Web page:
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The International Qiantang River Tidal Bore Festival

Haining is located in the north of Zhejiang Province, facing the Qiantang River in the south. The Qiantang River looks like a trumpet at its mouth, while flowing east towards Hangzhou Bay. The world-famous Qiantang Tidal Bore, or the Haining tide, created by the gravity from the moon and the rotation of the Earth, has been hailed as "marvelous spectacle". The Qiantang Tidal Bore is believed to be one of the three biggest tides in the world and can be viewed every month. The biggest and most impressive tidal bore usually happens in September when tens of thousands of visitors flood into Haining to catch a glimpse of the world-famous annual event.


Qiantang River Tidal Bore


The Qiantang Tidal Bore is a marvelous natural phenomenon known domestically and internationally. It is a tradition for people living around the Qiantang River to celebrate the Mid-Autumn Festival by eating moon-cakes and enjoying the sight of the tide. Haining is traditionally deemed as the best place to watch the marvel, since it offers the best view of the tide water rapidly rising and surging.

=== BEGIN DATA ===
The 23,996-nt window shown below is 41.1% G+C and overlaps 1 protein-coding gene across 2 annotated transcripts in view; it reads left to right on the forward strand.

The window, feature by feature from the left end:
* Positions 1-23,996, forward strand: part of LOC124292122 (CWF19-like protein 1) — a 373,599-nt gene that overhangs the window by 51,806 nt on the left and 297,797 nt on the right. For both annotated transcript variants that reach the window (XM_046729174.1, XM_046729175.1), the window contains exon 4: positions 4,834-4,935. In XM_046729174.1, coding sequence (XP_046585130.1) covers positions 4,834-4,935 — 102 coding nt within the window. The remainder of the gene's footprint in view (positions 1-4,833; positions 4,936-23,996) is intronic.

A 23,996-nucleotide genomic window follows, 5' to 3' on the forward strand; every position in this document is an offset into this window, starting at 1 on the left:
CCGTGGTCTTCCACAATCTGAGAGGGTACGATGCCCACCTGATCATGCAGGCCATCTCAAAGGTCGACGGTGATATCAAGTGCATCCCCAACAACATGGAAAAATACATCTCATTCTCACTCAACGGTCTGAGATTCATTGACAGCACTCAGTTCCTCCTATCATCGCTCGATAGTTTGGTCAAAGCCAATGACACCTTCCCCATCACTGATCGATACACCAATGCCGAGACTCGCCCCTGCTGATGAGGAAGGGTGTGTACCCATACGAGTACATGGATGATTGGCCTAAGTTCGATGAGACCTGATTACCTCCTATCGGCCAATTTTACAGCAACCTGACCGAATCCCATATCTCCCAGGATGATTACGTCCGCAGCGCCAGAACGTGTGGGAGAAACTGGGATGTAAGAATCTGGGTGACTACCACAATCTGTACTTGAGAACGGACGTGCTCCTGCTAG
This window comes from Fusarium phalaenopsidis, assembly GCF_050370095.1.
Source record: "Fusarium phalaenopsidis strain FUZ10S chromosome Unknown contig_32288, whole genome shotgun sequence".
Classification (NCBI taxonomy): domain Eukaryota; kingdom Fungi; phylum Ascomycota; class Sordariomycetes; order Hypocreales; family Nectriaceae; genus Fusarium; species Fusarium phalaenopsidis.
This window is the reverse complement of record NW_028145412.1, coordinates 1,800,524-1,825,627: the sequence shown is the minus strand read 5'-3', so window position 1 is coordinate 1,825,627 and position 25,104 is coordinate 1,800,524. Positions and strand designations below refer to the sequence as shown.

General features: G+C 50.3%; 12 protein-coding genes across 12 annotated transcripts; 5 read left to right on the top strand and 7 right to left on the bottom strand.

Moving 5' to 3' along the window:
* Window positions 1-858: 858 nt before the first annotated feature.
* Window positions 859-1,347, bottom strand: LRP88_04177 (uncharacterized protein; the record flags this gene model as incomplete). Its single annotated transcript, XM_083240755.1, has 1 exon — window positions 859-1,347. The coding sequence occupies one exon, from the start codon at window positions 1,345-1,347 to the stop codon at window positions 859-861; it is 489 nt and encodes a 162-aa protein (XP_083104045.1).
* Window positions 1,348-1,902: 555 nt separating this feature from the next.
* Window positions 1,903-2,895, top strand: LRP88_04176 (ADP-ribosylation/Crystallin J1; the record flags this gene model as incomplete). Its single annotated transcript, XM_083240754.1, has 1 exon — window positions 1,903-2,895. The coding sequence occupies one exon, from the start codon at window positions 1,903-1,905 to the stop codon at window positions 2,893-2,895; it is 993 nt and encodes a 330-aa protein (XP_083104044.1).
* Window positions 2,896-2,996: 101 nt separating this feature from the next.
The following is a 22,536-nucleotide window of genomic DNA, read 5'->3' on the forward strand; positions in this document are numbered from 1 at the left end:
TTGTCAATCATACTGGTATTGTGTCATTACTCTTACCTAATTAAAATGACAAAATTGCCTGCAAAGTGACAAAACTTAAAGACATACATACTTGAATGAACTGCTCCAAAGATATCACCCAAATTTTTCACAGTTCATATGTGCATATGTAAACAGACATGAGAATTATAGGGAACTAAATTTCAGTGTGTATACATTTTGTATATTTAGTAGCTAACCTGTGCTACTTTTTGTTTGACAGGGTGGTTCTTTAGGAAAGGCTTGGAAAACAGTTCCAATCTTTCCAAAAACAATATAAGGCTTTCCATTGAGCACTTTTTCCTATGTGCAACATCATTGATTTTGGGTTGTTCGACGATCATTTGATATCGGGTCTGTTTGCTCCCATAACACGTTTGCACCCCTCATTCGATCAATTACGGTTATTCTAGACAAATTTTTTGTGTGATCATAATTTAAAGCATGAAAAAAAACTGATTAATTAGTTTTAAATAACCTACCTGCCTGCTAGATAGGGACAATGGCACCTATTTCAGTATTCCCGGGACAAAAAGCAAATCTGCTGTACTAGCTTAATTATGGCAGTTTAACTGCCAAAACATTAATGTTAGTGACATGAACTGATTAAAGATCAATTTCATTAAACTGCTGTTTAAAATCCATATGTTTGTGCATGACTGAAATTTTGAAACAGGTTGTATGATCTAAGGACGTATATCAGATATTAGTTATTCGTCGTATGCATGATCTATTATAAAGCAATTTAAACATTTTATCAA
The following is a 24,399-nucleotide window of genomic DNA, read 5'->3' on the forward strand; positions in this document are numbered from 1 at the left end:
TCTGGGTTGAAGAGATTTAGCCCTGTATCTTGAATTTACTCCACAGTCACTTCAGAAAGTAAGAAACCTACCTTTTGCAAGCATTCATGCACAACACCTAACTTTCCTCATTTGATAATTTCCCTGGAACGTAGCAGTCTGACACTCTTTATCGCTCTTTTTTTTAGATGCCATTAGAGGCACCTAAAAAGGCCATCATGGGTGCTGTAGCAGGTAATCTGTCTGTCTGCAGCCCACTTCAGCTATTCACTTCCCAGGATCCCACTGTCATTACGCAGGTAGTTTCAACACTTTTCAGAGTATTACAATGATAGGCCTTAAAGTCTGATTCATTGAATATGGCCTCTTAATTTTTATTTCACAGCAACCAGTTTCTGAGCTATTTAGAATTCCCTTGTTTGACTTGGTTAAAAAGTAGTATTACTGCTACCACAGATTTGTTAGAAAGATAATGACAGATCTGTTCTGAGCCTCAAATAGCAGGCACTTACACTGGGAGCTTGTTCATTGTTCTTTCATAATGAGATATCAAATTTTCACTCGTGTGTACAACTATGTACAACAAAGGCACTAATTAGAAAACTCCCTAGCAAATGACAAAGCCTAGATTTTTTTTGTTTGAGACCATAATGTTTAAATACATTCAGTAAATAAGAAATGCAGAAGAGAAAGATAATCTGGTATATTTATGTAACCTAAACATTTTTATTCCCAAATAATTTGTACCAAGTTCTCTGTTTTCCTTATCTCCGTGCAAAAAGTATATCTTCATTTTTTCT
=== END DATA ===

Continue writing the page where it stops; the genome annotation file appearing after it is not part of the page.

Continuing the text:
Qiantang River Tidal Bore

 
The Qiantang River tide appears on the eighth month of the Chinese lunar calendar, and the highest tidal waves can be seen on the 18th day of the eighth month of the Chinese Lunar calendar every year. The International Qiantang River Tidal Bore Festival has been held annually since 1994.

Qiantang Tidal Bore



Since the shape of Hangzhou Bay looks like a trumpet, the water coming in from the Pacific Ocean forms three major types of waves, the ‘yi xian chao’ (一线潮), literally ‘a ribbon of tide’ in Chinese at Haining; ‘jiao cha chao’ (交叉潮), ‘the crisscrossing tide’ at the Great Gap; and ‘hui tou chao’ (回头潮), ‘the whipping-around tide’ at Lao Yan Cang. The tide can roll in as high as a huge wall, reaching at an average of 3.5 meters, and at its highest is 8.9 meters.